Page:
In the detachment of peptides in ion exchange chromatography, ANN predicts peptide separation. Due to their ability to identify the pattern, ANN is appropriate for the arrangement of proteins, prediction of enzyme class, characterization of DNA/RNA and protein [58]. A hierarchical network named PRED-CLASS have been used to group proteins into four categories, for example, transmembrane, stringy, globular and blended proteins. The PRED-CLASS prepared by studying 50 protein arrangements, predicted 371 out of an arrangement of 387 proteins with an accuracy of 96 percent [59]. These properties are highly significant in the investigation of protein structure and function. They could assist in the prediction of protein tertiary structure, for example, a data of six input and six hidden units with sigmoid transfer function developed by Murvaiet et al. for the acknowledgment of areas in protein succession [60]. Cai and colleagues utilized ANN for predicting secondary protein structure to pair coupled amino acid sequence. Furthermore, the study exhibited that ANN is an appropriate technique for prediction of the secondary structure of proteins. The neural systems have been utilized to predict eukaryotic protein phosphorylation sites to identify active sites and to predict protein class with high accuracy for novel protein structures in peptide sequence and enhancement protein confinement and arranging prediction [61]. Additionally, ANN-based algorithms have been utilized to recognize, characterize and anticipate stabilization center elements from the essential structure of single proteins and amino acid sequence of homologous proteins.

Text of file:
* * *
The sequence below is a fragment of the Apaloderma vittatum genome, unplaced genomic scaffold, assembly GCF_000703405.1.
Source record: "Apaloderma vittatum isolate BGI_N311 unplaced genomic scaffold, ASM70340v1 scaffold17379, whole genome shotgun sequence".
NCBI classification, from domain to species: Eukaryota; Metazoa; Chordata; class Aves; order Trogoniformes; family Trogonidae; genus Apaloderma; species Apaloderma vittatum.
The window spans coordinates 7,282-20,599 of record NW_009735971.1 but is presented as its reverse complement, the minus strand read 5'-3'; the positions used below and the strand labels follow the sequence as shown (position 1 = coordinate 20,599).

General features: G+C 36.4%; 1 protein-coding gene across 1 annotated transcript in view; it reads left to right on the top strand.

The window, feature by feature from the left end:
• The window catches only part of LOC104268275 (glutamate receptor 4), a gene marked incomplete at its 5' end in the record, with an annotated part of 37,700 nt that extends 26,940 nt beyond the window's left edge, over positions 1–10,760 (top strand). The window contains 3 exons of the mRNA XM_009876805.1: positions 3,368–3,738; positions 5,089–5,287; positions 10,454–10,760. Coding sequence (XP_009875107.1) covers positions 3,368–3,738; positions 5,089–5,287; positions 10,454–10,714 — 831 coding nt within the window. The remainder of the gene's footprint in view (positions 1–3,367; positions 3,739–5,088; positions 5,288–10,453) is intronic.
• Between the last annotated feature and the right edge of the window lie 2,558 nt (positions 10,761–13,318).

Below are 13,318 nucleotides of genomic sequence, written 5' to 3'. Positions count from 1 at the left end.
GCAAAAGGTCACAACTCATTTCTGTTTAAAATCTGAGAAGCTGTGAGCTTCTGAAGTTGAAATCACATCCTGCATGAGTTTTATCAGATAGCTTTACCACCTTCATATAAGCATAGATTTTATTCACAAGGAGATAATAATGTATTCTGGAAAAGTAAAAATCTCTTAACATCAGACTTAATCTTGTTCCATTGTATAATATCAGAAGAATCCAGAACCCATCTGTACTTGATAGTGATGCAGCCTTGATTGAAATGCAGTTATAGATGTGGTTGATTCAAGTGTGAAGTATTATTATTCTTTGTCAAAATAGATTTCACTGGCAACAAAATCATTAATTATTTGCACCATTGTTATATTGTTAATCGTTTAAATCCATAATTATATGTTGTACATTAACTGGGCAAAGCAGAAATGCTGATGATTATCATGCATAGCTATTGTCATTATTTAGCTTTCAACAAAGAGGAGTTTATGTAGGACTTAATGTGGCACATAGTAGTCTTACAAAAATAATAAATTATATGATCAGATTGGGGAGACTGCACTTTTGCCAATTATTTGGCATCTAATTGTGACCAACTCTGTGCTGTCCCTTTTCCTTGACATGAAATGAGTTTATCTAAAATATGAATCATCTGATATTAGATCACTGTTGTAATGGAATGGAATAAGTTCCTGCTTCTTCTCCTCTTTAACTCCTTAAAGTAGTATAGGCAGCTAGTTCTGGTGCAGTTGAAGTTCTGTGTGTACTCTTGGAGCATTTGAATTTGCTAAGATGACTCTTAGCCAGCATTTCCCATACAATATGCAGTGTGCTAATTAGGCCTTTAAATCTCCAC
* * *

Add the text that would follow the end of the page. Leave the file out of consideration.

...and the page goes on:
Disease diagnosis

ANN has been applied in the diagnosis of various diseases by the input of clinical data [62]. It exhibits good results in the early prediction of cardiovascular risk or myocardial infarction, diagnosis of Alzheimer's disease, prediction of outcome in epilepsy surgery, prediction of development of pregnancy-induced hypertensive disorders, diagnosis of pigmented skin lesions Moreover, it has also been used to predict responses in pharmacotherapy, hormonal treatment in metastatic breast malignancy and clinical result for individual patients [63-68]. Compared to conventional strategies, the level of certainty for the prediction can achieve 90% by employing ANN [70, 71], and this can make a significant advancement towards individualized treatment in the future.

In vitro in vivo correlation